Cape Town hijacking

Photo: City of Cape Town / Twitter

Cape Town motorists on high alert – due to ‘devious’ new hijacking trend

Drivers on the N2 near Cape Town, and other nearby routes, have been targeted by a distinctive new hijacking method recently.

Cape Town hijacking

Photo: City of Cape Town / Twitter

The City of Cape Town has issued a stark warning for motorists in the metropole, after a highly effective new hijacking trend was detected on several highways – and municipal officials are now acutely aware of the problem.

Warning over ‘new hijacking trend’ in Cape Town

Mayoral Committee Member for Safety and Security, Alderman JP Smith, shared a statement on the matter earlier this afternoon. He explained that the devious carjackers are placing large stones and blocks of rubble in the road, in order to force vehicles to pull over, or worse still, crash into the tactically placed debris

“It has become a near-nightly occurrence for Metro Police officers to remove rubble from the N2 in addition to their regular patrols. While opportunistic criminals lie in wait for motorists to stop, slow down, or have their vehicles disabled, it also has other consequences. Inclement weather, also leads to more collisions as visibility is reduced.”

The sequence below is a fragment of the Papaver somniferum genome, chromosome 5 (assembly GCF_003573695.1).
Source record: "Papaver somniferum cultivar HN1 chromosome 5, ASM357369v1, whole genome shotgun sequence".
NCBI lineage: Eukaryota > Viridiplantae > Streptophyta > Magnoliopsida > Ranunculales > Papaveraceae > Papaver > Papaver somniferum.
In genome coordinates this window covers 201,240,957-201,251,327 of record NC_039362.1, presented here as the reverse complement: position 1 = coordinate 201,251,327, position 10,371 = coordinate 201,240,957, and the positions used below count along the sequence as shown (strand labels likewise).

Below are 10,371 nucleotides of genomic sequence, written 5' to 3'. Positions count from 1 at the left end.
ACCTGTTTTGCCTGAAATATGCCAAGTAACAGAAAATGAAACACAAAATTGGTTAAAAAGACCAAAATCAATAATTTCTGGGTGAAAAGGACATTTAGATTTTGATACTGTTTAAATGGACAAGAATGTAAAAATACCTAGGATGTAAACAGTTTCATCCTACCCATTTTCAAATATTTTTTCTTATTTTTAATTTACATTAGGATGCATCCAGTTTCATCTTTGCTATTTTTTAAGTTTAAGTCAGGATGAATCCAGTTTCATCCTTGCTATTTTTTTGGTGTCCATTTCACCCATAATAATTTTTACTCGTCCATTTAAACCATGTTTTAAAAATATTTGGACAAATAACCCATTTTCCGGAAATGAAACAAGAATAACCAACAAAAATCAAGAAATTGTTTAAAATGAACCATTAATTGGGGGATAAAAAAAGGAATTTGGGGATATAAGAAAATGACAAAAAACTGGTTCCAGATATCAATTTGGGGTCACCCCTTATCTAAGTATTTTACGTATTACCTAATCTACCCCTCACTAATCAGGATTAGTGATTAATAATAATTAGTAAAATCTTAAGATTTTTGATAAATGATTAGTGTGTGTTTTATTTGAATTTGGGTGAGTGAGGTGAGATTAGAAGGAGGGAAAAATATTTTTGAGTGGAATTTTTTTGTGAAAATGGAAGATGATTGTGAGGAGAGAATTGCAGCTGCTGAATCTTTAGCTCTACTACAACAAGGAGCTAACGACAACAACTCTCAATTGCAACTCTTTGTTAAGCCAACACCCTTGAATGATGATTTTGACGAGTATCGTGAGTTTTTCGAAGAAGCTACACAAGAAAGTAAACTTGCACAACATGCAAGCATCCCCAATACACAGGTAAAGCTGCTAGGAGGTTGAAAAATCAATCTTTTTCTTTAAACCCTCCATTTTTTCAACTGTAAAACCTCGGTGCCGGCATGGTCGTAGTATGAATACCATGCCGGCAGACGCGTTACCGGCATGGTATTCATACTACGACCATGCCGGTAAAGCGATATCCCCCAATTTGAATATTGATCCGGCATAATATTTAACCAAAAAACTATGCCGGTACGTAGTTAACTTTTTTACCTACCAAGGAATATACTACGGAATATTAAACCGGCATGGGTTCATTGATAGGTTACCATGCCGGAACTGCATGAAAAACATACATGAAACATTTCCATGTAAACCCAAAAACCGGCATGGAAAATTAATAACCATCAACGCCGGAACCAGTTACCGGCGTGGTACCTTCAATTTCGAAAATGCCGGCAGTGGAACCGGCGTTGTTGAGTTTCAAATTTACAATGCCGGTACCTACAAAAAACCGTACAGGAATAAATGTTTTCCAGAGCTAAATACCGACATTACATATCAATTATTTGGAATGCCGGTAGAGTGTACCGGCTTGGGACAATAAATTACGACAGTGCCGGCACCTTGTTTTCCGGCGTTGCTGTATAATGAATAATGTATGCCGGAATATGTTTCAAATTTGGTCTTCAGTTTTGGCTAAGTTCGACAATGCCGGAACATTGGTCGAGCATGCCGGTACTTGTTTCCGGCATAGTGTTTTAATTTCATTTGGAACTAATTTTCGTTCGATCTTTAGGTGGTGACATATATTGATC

‘Rubble trouble’ for Cape Town drivers

Despite the plot involving nothing more than rocks and rubble, there is a degree of sophistication to this hijacking method: Strategic timings, placements, and targets are all part of the operation

  • – Most of these incidents occur between midnight and 4:00, when traffic volumes are greatly reduced.
  • – Criminals will sometimes stagger the rubble, to make drivers collide with more debris as they swerve away.
  • – Motorists in Cape Town have been told ‘to use any safer alternate routes’ if possible.

Where are the hijacking hot-spots?

Although no specific hot-spots for these type of hijackings have been established yet, COCT have warned that there are a couple of areas they continue to monitor – with the N2 under near-constant surveillance.

“The success of the ambush is based on motorists not being able to see the obstruction and therefore day time incidents are rare. Despite this, motorists need to be vigilant at all times and not count on daylight as a preventative measure. Do not be fooled into thinking that it’s a stone that may have fallen off a truck or it’s there by accident.”

“While there are no exact locations for where rubble is placed, officers concentrate their efforts between Borchards Quarry as far as the Symphony Way bridge and predominately inbound between the R300 and the Airport approach off-ramp. Metro Police officers patrol the N2 for 22 hours a day.” City of Cape Town Statement